Atomistic Modeling Of The Cathode/electrolyte Interface In Proton Exchange Membrane Fuel Cells

Open Access
Yeh, Kuan-yu
Graduate Program:
Chemical Engineering
Doctor of Philosophy
Document Type:
Date of Defense:
Committee Members:
  • Michael John Janik, Dissertation Advisor
  • Janna Kay Maranas, Committee Member
  • Darrell Velegol, Committee Member
  • Michael Anthony Hickner, Committee Member
  • fuel cells
  • oxygen reduction reaction
  • electrochemical interface
  • DFT models
  • MD simulations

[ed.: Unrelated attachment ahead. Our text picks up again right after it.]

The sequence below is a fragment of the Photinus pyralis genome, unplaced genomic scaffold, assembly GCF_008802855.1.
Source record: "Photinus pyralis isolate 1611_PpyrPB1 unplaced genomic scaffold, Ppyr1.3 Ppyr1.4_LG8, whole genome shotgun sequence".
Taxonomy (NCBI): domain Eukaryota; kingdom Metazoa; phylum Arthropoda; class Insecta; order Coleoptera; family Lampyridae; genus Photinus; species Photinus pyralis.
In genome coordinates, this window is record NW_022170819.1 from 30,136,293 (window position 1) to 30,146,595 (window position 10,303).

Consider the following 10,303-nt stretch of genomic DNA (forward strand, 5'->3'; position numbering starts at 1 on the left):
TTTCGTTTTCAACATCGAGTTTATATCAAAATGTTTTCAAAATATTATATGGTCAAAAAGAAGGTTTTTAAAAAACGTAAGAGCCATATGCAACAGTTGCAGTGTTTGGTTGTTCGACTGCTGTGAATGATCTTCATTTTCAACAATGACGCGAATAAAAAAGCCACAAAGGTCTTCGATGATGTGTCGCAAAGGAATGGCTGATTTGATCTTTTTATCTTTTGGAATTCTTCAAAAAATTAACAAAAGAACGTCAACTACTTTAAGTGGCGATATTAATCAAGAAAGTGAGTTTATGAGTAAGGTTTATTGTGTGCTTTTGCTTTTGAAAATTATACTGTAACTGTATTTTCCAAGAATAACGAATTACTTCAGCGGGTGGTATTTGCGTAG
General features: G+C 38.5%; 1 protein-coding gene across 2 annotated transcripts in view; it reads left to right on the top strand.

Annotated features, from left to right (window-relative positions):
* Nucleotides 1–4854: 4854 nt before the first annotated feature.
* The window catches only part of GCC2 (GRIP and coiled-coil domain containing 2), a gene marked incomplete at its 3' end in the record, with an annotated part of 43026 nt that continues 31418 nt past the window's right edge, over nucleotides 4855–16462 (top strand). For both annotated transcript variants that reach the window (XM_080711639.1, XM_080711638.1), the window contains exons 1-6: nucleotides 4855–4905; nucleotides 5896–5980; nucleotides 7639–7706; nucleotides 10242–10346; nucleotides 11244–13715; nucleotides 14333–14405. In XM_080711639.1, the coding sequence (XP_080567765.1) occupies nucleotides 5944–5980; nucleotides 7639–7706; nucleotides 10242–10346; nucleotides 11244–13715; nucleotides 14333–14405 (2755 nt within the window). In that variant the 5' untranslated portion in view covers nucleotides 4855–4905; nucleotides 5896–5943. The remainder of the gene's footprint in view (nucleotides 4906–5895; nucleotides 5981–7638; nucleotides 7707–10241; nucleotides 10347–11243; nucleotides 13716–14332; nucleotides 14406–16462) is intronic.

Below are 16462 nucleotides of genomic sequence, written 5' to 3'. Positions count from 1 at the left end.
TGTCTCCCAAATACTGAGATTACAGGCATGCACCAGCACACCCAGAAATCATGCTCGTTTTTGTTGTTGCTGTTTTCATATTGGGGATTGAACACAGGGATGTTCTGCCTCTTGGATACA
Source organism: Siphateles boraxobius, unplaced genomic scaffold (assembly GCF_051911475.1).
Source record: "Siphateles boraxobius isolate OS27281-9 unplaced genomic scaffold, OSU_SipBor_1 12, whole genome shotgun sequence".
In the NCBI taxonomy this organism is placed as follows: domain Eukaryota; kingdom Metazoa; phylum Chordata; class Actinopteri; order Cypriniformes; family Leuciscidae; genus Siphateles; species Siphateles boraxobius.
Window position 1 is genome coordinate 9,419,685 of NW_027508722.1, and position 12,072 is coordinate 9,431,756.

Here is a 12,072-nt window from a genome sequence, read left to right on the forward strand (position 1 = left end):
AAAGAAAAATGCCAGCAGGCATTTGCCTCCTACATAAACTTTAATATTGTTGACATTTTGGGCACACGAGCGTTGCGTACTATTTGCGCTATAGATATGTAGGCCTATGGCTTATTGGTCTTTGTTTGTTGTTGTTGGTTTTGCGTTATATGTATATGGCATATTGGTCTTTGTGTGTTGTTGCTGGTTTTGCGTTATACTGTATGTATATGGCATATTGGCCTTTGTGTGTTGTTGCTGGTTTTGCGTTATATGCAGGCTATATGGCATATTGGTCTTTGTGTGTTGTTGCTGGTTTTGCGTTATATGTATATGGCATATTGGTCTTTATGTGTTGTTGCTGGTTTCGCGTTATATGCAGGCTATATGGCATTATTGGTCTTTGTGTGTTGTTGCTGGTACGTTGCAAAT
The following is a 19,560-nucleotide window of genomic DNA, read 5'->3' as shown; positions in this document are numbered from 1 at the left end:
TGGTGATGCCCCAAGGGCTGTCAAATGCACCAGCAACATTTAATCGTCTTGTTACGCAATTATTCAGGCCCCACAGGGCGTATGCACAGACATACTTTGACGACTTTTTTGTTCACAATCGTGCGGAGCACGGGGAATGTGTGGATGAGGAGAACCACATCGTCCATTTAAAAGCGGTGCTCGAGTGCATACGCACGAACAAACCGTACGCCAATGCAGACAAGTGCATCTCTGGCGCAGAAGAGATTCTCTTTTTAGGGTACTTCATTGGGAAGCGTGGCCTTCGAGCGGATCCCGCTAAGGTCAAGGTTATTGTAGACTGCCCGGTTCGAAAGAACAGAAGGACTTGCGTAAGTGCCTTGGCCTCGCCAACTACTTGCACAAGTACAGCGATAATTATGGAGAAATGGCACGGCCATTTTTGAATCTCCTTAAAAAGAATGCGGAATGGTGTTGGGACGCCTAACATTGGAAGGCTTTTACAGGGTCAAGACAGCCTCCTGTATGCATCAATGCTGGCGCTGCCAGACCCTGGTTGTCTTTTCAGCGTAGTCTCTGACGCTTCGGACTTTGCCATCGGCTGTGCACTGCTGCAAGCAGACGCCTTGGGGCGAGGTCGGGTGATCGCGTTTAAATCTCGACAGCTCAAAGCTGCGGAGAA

Proton exchange membrane fuel cells (PEMFCs) are promising alternative vehicle power sources because of their high efficiency and low emissions. PEMFC efficiencies are limited by the slow oxygen reduction reaction (ORR) at the cathode, which uses active but high cost Pt catalysts. The ORR and possible adsorption of electrolyte anions occur at the electrolyte/cathode interface, and are controlled by the complex interactions between molecules and ions with the solvated electrode under applied electrode potentials. The dielectric and transport properties of water near the electrode are different from those in bulk water, and water facilitates proton transfer to the cathode. However, interfacial water structure and dynamics are not well defined, and the influence of interfacial water on electrochemical reactions is poorly understood at the molecular level. The electrode potential provides a driving force for electrochemical processes by changing the electron chemical potential, and affects interfacial water structure, dynamics, and the binding strengths of reaction intermediates. The presence of water and electrode potential creates substantial challenges in atomistic modeling of the ORR and ion adsorption at the electrolyte/cathode interface. This dissertation develops and applies a series of atomistic modeling approaches to link macroscopic electrochemical measurements with atomistic-level processes at the electrolyte/electrode interface. Various density functional theory (DFT) based electrochemical models were utilized to investigate the influence of water structure and electrode potential on the ORR and ion adsorption reactions at Pt(111) electrodes. We performed a detailed study of aqueous sulfuric acid electrochemistry on the Pt(111) surface, and assign three characteristic voltammetric peaks to different bisulfate/sulfate adsorption processes. This modeling work resolves the adlayer composition and structure, a longstanding goal of previous experimental studies. DFT models are also applied to investigate the elementary reaction kinetics of the ORR over Pt(11) electrodes. For this PEMFC cathode reaction, we observed that the ORR reaction path and the rate-limiting step depend on the electrode potential. This result is consistent with potential dependent ORR reactivity in experiments and provides possible ORR mechanisms. The use of a static water structure in DFT models limits the robustness of a pure DFT analysis. The length and time scales associated with the dynamic interface are beyond DFT methods. The influence of model choices on reaction energetics and reaction path determinations is demonstrated in this dissertation. The water structure dependence of ORR reaction energetics motivated us to develop a molecular dynamics (MD) model to probe water structure fluctuation and dynamics at the electrified water/Pt interface. This is the first MD model that combines a potential controlled electrode with a reactive water force field, and thus allows us to study proton transfer dynamics at the water/Pt interface. Our simulations suggest a connection between electrolyte dynamics and surface reactions, where the slower charge transfer of OH- compared to H3O+ may account for less efficient hydrogen oxidation in an alkaline electrolyte compared to an acid electrolyte.